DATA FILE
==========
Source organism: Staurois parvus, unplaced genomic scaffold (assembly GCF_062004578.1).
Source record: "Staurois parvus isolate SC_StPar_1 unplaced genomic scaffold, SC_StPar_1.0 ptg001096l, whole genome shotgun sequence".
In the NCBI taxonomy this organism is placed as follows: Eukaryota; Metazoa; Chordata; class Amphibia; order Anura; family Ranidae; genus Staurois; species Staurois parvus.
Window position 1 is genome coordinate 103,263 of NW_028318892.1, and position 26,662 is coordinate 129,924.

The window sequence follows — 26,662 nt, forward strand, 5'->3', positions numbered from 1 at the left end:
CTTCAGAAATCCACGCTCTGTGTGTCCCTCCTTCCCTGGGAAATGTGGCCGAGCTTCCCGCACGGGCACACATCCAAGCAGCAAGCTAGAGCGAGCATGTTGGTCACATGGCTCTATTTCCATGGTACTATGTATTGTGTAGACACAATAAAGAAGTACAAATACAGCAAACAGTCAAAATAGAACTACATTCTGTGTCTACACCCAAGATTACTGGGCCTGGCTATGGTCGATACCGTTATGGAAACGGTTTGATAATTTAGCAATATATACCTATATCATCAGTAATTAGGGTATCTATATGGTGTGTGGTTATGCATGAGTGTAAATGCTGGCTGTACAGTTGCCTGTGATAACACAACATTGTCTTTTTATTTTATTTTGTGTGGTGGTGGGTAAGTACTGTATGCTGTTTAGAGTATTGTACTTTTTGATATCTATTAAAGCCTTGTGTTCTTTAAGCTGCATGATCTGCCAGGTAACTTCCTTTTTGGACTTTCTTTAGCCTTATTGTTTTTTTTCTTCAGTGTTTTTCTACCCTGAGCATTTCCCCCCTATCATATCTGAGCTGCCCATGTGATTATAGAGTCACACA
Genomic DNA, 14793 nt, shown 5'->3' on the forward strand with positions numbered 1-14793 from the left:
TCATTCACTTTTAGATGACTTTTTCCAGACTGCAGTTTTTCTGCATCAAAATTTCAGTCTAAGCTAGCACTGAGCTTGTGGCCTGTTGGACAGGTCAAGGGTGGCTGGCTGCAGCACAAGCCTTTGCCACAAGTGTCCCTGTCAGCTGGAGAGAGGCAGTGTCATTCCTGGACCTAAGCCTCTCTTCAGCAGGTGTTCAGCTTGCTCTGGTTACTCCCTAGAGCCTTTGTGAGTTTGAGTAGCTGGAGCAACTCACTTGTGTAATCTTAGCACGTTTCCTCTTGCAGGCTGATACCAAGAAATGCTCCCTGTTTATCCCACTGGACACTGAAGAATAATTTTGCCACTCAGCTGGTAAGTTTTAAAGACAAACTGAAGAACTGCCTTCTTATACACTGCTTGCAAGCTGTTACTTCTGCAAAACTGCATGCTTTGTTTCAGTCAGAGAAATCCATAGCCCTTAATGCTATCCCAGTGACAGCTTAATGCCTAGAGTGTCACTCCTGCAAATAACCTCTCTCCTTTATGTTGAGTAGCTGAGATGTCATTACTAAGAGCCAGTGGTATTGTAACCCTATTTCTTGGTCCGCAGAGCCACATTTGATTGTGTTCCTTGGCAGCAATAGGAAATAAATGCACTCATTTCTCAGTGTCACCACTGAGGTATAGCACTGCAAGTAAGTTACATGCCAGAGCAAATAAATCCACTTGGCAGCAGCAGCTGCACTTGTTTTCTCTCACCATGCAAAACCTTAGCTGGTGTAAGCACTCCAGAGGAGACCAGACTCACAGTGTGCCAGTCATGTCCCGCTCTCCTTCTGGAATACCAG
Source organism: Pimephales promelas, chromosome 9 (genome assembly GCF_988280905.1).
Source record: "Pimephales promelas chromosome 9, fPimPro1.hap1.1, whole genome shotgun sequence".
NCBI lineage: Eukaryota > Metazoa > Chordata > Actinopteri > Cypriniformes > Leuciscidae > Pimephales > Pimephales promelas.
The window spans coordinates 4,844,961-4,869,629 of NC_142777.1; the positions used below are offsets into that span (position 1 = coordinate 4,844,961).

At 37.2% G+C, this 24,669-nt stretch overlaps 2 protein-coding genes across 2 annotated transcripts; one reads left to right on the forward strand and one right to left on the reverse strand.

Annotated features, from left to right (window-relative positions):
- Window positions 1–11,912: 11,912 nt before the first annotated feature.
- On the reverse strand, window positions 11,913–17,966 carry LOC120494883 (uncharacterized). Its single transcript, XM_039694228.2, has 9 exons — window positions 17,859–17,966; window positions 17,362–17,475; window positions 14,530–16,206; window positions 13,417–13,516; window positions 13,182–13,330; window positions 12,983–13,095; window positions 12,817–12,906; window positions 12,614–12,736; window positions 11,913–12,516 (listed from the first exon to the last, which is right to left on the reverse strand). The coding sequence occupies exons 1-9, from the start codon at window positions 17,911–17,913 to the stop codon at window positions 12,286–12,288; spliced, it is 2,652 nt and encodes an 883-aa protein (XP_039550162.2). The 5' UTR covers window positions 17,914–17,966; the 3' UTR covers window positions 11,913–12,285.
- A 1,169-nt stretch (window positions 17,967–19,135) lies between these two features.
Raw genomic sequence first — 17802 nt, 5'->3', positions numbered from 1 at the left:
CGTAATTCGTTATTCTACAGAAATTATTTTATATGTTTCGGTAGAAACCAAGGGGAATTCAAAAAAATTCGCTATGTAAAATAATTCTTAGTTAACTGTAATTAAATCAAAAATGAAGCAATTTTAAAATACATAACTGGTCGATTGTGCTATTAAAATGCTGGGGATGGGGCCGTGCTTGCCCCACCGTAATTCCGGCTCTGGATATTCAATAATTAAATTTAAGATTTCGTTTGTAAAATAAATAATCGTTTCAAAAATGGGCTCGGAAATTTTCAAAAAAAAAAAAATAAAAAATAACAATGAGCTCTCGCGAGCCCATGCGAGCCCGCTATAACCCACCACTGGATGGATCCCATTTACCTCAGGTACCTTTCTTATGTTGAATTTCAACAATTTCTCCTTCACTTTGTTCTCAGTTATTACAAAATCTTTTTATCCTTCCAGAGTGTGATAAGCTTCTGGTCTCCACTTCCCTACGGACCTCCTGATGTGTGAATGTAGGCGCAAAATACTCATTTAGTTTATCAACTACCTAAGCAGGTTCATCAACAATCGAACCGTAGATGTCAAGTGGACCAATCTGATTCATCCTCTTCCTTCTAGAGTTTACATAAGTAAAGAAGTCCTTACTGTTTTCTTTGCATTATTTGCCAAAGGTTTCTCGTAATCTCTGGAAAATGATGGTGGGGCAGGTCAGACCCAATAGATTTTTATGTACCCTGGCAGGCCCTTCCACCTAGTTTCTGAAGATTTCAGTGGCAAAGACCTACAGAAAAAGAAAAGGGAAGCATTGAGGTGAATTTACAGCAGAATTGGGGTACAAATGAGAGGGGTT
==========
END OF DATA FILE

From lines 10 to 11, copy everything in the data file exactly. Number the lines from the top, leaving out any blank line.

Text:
Source record: "Pimephales promelas chromosome 9, fPimPro1.hap1.1, whole genome shotgun sequence".
NCBI lineage: Eukaryota > Metazoa > Chordata > Actinopteri > Cypriniformes > Leuciscidae > Pimephales > Pimephales promelas.